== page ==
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Bladder cancer

Treatment for superficial bladder cancer

Page last updated: May 2024

The information on this webpage was adapted from Understanding Bladder Cancer - A guide for people with cancer, their families and friends (2024 edition). This webpage was last updated in May 2024.

Expert content reviewers:

This information was developed based on international clinical practice guidelines, and with the help of a range of health professionals and people affected by bladder cancer:

  • Dr Prassannah Satasivam, Urologist and Robotic Surgeon, Epworth Hospitals and Cabrini Hospitals, VIC
  • Donna Clifford, Urology Nurse Practitioner, Royal Adelaide Hospital, SA
  • Marc Diocera, Genitourinary Nurse Consultant, Peter MacCallum Cancer Centre, VIC
  • Dr Renee Finnigan, Radiation Oncologist, Gold Coast University Hospital, QLD
  • Lisa Hann, 13 11 20 Consultant, Cancer Council SA
  • Dr Andrew Hirschhorn, Director of Allied Health and MQ Health Academy, MQ Health, Macquarie University, NSW
  • Anne Marie Lyons, Stomal Therapy Nurse, Concord Hospital and NSW Stoma Limited, NSW
  • John McDonald, Consumer
  • Prof Manish Patel, Urological Cancer and Robotic Surgeon, Westmead Hospital, Macquarie University Hospital, and The University of Sydney, NSW
  • Dr Jason Paterdis, Urological Surgeon, Brisbane Urology Clinic, QLD
  • Graeme Sissing, Consumer
  • Prof Martin Stockler, Medical Oncologist, The University of Sydney, Concord Cancer Centre, and Chris O’Brien Lifehouse RPA, NSW

If cancer cells are found only in the inner layers of the bladder, the cancer is called superficial or non-muscle-invasive bladder cancer (NMIBC). The main treatment is surgery to remove the cancer, often done during diagnosis.

Surgery is commonly combined with chemotherapy or immunotherapy, which is delivered directly into the bladder (intravesical).

Surgery (TURBT)

Most people with superficial bladder cancer have an operation called transurethral resection of bladder tumour or TURBT. This procedure is usually done during diagnosis.

If the cancer has spread to the lamina propria or is high grade, you may need a second TURBT 2–6 weeks after the first procedure to make sure that all cancer cells are removed.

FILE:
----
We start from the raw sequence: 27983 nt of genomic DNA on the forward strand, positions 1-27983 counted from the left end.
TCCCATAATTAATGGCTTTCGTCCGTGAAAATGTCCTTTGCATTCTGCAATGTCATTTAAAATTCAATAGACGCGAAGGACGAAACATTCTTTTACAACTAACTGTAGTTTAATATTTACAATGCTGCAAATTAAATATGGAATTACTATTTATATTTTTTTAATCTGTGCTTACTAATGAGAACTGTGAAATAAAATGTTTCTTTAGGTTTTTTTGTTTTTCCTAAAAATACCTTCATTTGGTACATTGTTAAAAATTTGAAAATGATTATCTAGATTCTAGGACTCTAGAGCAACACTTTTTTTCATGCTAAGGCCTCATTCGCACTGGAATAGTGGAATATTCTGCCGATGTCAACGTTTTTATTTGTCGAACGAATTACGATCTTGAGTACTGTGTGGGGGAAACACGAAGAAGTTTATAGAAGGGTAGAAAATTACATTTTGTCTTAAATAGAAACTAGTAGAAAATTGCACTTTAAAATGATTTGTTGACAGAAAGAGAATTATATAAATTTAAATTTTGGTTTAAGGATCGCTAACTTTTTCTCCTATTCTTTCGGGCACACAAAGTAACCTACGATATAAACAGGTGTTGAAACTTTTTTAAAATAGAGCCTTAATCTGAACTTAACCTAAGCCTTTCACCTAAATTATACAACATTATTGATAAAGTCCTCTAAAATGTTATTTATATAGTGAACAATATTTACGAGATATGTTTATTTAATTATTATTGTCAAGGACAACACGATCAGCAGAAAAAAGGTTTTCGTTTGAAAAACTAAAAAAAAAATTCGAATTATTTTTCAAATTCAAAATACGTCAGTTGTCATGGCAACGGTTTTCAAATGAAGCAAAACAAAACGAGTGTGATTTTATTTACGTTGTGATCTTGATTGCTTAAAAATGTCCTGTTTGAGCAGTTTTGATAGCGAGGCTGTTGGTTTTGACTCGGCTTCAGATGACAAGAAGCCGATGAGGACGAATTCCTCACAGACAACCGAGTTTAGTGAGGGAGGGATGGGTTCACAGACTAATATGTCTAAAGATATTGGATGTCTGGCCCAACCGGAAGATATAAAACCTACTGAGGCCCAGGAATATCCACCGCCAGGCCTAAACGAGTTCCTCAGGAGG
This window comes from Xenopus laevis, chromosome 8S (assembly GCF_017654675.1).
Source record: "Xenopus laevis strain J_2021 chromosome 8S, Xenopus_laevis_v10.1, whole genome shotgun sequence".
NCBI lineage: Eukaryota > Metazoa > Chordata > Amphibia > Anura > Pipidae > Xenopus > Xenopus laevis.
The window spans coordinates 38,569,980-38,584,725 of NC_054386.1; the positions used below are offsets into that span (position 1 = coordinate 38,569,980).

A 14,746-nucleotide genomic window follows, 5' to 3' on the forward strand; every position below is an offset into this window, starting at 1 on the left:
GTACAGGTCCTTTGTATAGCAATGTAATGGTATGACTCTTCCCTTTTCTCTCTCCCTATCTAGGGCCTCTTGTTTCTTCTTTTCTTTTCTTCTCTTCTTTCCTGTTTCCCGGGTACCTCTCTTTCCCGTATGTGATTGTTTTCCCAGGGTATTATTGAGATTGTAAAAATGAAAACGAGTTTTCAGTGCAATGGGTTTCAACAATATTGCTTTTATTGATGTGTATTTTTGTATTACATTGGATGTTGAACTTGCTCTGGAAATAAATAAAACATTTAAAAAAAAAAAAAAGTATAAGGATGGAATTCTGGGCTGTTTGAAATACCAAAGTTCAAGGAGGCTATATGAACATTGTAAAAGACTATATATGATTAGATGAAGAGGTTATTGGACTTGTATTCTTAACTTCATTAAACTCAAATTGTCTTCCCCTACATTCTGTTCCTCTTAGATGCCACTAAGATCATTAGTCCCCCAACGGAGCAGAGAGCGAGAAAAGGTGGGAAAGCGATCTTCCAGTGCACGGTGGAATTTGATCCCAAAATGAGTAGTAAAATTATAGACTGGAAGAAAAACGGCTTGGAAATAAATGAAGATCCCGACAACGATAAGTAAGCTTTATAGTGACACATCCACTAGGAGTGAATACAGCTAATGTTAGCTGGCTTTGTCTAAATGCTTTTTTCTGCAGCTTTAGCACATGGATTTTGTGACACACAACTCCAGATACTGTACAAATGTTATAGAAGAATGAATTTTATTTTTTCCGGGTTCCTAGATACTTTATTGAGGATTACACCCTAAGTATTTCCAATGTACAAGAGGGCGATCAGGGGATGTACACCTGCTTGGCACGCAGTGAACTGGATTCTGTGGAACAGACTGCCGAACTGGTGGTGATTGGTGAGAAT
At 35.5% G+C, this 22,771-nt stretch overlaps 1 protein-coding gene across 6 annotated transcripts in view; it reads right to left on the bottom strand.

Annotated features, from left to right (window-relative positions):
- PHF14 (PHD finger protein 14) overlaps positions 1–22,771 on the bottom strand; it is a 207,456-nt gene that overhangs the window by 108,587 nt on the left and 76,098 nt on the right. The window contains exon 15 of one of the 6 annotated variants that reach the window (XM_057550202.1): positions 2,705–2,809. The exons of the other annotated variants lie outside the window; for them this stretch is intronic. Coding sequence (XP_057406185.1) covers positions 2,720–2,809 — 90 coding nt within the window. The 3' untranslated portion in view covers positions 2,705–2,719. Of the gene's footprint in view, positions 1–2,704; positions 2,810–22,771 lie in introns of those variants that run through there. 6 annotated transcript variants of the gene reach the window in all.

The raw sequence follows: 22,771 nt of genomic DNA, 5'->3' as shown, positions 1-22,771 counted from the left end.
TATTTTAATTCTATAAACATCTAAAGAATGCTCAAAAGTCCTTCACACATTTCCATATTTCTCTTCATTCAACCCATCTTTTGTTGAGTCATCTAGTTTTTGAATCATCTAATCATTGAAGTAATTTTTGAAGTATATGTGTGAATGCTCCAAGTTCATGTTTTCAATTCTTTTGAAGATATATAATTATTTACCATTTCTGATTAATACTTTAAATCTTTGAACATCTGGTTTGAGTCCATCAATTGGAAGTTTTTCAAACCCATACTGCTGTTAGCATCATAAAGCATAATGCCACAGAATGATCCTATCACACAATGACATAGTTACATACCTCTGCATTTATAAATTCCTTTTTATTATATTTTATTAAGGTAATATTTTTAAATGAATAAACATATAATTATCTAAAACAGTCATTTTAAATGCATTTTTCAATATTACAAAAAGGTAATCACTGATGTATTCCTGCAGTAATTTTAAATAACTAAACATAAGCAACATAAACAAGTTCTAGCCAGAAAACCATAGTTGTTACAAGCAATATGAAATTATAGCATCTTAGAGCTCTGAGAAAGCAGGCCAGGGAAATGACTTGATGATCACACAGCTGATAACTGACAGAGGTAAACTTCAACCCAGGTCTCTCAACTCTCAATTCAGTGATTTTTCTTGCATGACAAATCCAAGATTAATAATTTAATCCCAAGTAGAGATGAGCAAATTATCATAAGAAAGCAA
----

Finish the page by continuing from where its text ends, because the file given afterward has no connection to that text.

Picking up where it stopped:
If the cancer comes back after initial treatment, your surgeon may do another TURBT or suggest removing the bladder in an operation called a cystectomy.

Check-ups after surgery

Cancer can come back even after a TURBT has removed it from the bladder. You will need regular follow-up cystoscopies to find any new tumours in the bladder as early as possible. This approach is known as surveillance cystoscopy.

How often you need to have a cystoscopy will depend on the stage and grade of the cancer, and how long since it was diagnosed.

Intravesical chemotherapy

Chemotherapy uses drugs to kill or slow the growth of cancer cells. The aim is to destroy cancer cells while causing the least possible damage to healthy cells.

Chemotherapy drugs are usually injected into a vein or given as tablets. In intravesical chemotherapy, the drugs are put directly into the bladder using a catheter (a thin, flexible tube) inserted through the urethra.

Intravesical chemotherapy is used mainly for low-risk to medium-risk superficial bladder cancer. It helps prevent the cancer coming back (called a recurrence). Each dose is called an instillation, and this is usually given in a day procedure in hospital.

People with a low risk of recurrence usually have one instillation straight after TURBT surgery. The chemotherapy solution is left in the bladder for 1–2 hours and then drained out through a catheter or by urinating after the catheter has been removed.